Nucleic acids and chromatin
Nucleic acids and chromatin

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Nucleic acids and chromatin

Base stacking

Although the base pairing brought about by hydrogen bonding is responsible for the specificity of the base interactions, much of the stability of a duplex nucleic acid is due to interactions that result from base stacking. If you look back at Figure 3a, you will notice that, when seen from a side view, our schematic representation of a polynucleotide has a ‘gap’ between each base. Remember that the surfaces of the bases have few polarised bonds; consequently, base surfaces are hydrophobic. As a result, the most energetically favoured conformation is attained by reducing exposure of the base surfaces to the aqueous environment, which is achieved by the bases moving closer together. In this conformation, the backbone is ‘tilted’ by an angle of 30° from horizontal, as shown in Figure 6a–c. Tilting the backbone in this way brings the planar rings of adjacent base pairs to a position where they lie vertically one above the other, an arrangement that maximises hydrophobic interactions and in addition, maximises van der Waals attractive forces between them. To give you an idea of how strong these interactions are along a stretch of DNA, the free energy values for base stacking for various adjacent bases are shown in Table 2. We will see later how base stacking plays a central role in the structure of the DNA double helix.

Figure 6
Figure 6 Base stacking reduces exposure of the hydrophobic bases to the aqueous environment. (a) Simple ‘strands’ diagram of the DNA duplex with the base pairing shown. (b) Pictogram in which each base pair is shown as a single block spanning the duplex and the sugar-phosphate backbones are represented by solid lines, (c) Pictogram showing how stacking results in the bases interacting and twisting, such that the backbone angle is 30°. This twisting produces the helical structure. (d) The intercalation of ethidium bromide, a hydrophobic molecule, between the bases in a nucleic acid duplex (right) results in a chain that is lengthened. (The intercalated ethidium bromide molecules are represented here as orange bars.)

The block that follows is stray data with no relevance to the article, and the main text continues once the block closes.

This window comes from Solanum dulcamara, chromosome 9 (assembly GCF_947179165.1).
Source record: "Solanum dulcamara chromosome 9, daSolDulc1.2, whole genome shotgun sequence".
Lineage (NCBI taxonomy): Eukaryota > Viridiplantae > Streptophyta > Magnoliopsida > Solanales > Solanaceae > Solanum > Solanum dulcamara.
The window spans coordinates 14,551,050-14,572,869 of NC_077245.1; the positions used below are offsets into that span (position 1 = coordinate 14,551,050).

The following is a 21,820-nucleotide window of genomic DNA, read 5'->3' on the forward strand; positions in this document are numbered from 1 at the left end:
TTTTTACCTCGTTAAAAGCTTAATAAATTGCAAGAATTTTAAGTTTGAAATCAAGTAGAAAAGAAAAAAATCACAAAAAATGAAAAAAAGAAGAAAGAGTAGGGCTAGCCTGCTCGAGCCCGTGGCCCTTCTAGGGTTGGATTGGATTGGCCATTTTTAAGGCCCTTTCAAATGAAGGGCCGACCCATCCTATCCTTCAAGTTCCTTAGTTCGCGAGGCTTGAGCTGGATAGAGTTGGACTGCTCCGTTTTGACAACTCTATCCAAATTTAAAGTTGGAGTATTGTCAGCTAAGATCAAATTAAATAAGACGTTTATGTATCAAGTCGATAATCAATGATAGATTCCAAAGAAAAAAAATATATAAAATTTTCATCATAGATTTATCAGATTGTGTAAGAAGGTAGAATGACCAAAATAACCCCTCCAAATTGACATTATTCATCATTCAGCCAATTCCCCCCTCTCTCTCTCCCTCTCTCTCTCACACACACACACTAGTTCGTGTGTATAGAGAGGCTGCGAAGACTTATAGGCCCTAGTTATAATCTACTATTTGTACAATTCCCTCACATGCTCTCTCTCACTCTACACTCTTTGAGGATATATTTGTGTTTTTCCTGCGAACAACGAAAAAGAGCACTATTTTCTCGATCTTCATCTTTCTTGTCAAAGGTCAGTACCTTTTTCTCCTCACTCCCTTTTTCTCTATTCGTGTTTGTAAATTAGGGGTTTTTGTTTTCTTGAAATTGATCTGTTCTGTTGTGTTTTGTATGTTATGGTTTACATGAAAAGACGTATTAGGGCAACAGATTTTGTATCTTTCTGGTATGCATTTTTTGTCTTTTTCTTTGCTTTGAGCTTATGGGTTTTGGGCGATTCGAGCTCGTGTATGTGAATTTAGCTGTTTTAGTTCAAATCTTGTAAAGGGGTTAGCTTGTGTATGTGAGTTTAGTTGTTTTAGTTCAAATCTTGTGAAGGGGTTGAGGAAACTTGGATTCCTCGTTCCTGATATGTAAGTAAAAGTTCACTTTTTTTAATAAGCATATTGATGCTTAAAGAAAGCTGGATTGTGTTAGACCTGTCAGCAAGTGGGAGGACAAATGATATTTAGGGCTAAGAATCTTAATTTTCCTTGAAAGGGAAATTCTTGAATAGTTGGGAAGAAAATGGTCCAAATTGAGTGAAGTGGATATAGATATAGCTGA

Table 2 Base stacking energies for various adjacent base pairs.

Dinucleotide pair (5′–3′)–(3′–5′) Stacking energy per stacked pair / kJ mol−1
(GC)–(GC) −61.0
(AC)–(GT) −44.0
(TC)–(GA) −41.0
(CG)–(CG) −41.3
(GG)–(CC) −34.6
(AT)–(AT) −27.5
(TG)–(CA) −27.5
(AG)–(CT) −27.1
(AA)–(TT) −22.5
(TA)–(TA) −16.0

The hydrophobicity of the bases in duplex DNA is exploited to allow its easy visualisation with a chemical called ethidium bromide. Ethidium bromide (see structure above) is a hydrophobic molecule that, in an aqueous environment, intercalates between stacked bases of DNA as shown in Figure 6d. This has the effect of partially unstacking the bases and lengthening the helix. To the advantage of molecular biologists, this intercalation alters the fluorescent properties of ethidium bromide, allowing us to visualise its interaction with DNA using UV light at 260 nm.


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